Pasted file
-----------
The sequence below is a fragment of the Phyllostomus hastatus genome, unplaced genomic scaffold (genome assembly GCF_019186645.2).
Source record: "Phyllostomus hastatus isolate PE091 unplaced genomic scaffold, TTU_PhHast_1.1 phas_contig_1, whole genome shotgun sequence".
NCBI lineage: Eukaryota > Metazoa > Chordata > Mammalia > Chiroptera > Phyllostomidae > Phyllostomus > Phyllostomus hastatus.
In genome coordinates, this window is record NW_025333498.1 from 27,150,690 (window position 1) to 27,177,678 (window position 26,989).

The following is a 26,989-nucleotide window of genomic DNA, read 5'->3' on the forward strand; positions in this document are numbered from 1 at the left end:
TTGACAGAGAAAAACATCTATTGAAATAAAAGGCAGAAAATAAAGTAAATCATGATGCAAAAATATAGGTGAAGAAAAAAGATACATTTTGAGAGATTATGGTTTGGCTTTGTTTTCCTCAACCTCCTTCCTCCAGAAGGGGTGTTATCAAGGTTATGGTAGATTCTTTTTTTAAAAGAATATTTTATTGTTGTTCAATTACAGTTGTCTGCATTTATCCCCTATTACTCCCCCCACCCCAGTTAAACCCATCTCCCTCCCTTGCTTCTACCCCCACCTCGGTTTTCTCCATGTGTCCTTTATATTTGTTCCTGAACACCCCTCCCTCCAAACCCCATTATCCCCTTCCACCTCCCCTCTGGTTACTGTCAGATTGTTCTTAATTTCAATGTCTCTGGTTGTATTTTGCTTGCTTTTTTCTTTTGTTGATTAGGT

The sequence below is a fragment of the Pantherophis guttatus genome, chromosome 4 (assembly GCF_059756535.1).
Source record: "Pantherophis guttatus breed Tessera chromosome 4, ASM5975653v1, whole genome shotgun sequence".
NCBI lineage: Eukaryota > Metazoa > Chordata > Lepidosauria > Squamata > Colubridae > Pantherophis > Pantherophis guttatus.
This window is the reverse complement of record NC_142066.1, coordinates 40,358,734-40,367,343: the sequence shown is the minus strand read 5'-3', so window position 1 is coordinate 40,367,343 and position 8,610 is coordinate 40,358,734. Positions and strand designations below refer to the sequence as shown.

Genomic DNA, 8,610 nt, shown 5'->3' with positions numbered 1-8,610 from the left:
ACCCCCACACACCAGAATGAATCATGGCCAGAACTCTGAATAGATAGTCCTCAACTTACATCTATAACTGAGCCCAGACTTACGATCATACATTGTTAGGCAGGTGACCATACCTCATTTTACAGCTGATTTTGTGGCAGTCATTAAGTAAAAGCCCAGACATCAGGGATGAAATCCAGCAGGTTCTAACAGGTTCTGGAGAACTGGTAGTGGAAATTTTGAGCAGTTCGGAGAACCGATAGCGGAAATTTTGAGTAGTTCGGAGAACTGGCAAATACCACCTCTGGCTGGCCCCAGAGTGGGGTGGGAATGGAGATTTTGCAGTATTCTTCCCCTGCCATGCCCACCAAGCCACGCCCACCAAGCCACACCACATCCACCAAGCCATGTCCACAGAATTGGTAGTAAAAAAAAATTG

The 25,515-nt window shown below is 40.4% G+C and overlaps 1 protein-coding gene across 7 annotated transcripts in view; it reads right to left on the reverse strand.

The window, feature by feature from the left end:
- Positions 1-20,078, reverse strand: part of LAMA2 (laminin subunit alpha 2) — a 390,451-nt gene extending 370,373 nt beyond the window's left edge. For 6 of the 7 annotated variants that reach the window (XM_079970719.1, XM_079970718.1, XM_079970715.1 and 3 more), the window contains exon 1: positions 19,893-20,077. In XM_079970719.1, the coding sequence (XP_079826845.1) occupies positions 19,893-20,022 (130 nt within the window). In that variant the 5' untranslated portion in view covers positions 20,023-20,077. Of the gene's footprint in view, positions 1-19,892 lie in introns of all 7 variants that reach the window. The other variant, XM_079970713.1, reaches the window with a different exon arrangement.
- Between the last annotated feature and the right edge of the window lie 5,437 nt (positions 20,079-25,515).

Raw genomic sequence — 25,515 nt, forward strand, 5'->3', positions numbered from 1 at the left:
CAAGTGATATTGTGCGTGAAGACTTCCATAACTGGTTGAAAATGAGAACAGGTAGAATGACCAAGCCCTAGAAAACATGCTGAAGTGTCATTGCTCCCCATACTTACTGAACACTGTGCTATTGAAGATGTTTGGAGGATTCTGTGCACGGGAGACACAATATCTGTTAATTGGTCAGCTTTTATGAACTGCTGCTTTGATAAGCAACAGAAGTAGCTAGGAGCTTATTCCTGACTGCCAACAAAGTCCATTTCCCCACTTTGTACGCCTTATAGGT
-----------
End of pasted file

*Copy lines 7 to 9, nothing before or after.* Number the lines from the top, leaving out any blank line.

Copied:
The sequence below is a fragment of the Pantherophis guttatus genome, chromosome 4 (assembly GCF_059756535.1).
Source record: "Pantherophis guttatus breed Tessera chromosome 4, ASM5975653v1, whole genome shotgun sequence".
NCBI lineage: Eukaryota > Metazoa > Chordata > Lepidosauria > Squamata > Colubridae > Pantherophis > Pantherophis guttatus.